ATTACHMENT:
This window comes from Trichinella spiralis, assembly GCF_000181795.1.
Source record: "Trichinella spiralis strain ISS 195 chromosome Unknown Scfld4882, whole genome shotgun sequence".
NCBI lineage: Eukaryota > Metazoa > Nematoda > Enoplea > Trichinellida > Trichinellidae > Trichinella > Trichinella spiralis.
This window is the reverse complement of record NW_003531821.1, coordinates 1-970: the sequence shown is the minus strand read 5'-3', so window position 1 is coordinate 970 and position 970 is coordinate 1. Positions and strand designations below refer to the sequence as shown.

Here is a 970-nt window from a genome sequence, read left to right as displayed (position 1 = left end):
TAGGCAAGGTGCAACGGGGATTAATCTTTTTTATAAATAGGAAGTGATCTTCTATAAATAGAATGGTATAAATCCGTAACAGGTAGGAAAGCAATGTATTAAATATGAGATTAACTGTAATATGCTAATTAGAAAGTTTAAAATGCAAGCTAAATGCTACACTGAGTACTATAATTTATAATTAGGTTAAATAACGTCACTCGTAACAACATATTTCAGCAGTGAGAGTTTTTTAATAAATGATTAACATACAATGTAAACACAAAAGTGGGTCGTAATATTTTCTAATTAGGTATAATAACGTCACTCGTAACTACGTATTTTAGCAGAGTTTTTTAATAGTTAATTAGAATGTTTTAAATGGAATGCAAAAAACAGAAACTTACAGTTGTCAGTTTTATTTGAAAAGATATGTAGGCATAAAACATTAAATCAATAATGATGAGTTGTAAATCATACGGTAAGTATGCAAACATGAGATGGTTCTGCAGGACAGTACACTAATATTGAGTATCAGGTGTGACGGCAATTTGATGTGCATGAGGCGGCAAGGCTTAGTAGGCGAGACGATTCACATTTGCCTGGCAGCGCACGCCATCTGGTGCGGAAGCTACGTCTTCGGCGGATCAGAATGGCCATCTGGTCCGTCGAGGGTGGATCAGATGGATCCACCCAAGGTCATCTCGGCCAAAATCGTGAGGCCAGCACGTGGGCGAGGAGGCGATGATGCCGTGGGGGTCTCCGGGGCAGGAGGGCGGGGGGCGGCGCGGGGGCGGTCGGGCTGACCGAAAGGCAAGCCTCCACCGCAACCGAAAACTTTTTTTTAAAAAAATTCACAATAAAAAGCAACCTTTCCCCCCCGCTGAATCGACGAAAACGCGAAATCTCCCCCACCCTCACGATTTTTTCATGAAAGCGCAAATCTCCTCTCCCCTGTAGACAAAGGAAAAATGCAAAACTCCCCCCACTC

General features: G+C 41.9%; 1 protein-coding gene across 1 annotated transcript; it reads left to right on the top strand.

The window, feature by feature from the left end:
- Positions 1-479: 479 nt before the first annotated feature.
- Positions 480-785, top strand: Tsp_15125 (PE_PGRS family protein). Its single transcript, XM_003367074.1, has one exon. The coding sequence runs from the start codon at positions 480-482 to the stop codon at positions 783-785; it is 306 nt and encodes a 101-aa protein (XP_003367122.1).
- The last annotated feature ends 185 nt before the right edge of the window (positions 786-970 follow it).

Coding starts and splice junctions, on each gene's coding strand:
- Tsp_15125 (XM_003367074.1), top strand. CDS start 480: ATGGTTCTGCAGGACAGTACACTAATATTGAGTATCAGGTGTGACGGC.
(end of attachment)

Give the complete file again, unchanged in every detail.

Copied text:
This window comes from Trichinella spiralis, assembly GCF_000181795.1.
Source record: "Trichinella spiralis strain ISS 195 chromosome Unknown Scfld4882, whole genome shotgun sequence".
NCBI lineage: Eukaryota > Metazoa > Nematoda > Enoplea > Trichinellida > Trichinellidae > Trichinella > Trichinella spiralis.
This window is the reverse complement of record NW_003531821.1, coordinates 1-970: the sequence shown is the minus strand read 5'-3', so window position 1 is coordinate 970 and position 970 is coordinate 1. Positions and strand designations below refer to the sequence as shown.

Here is a 970-nt window from a genome sequence, read left to right as displayed (position 1 = left end):
TAGGCAAGGTGCAACGGGGATTAATCTTTTTTATAAATAGGAAGTGATCTTCTATAAATAGAATGGTATAAATCCGTAACAGGTAGGAAAGCAATGTATTAAATATGAGATTAACTGTAATATGCTAATTAGAAAGTTTAAAATGCAAGCTAAATGCTACACTGAGTACTATAATTTATAATTAGGTTAAATAACGTCACTCGTAACAACATATTTCAGCAGTGAGAGTTTTTTAATAAATGATTAACATACAATGTAAACACAAAAGTGGGTCGTAATATTTTCTAATTAGGTATAATAACGTCACTCGTAACTACGTATTTTAGCAGAGTTTTTTAATAGTTAATTAGAATGTTTTAAATGGAATGCAAAAAACAGAAACTTACAGTTGTCAGTTTTATTTGAAAAGATATGTAGGCATAAAACATTAAATCAATAATGATGAGTTGTAAATCATACGGTAAGTATGCAAACATGAGATGGTTCTGCAGGACAGTACACTAATATTGAGTATCAGGTGTGACGGCAATTTGATGTGCATGAGGCGGCAAGGCTTAGTAGGCGAGACGATTCACATTTGCCTGGCAGCGCACGCCATCTGGTGCGGAAGCTACGTCTTCGGCGGATCAGAATGGCCATCTGGTCCGTCGAGGGTGGATCAGATGGATCCACCCAAGGTCATCTCGGCCAAAATCGTGAGGCCAGCACGTGGGCGAGGAGGCGATGATGCCGTGGGGGTCTCCGGGGCAGGAGGGCGGGGGGCGGCGCGGGGGCGGTCGGGCTGACCGAAAGGCAAGCCTCCACCGCAACCGAAAACTTTTTTTTAAAAAAATTCACAATAAAAAGCAACCTTTCCCCCCCGCTGAATCGACGAAAACGCGAAATCTCCCCCACCCTCACGATTTTTTCATGAAAGCGCAAATCTCCTCTCCCCTGTAGACAAAGGAAAAATGCAAAACTCCCCCCACTC

General features: G+C 41.9%; 1 protein-coding gene across 1 annotated transcript; it reads left to right on the top strand.

The window, feature by feature from the left end:
- Positions 1-479: 479 nt before the first annotated feature.
- Positions 480-785, top strand: Tsp_15125 (PE_PGRS family protein). Its single transcript, XM_003367074.1, has one exon. The coding sequence runs from the start codon at positions 480-482 to the stop codon at positions 783-785; it is 306 nt and encodes a 101-aa protein (XP_003367122.1).
- The last annotated feature ends 185 nt before the right edge of the window (positions 786-970 follow it).

Coding starts and splice junctions, on each gene's coding strand:
- Tsp_15125 (XM_003367074.1), top strand. CDS start 480: ATGGTTCTGCAGGACAGTACACTAATATTGAGTATCAGGTGTGACGGC.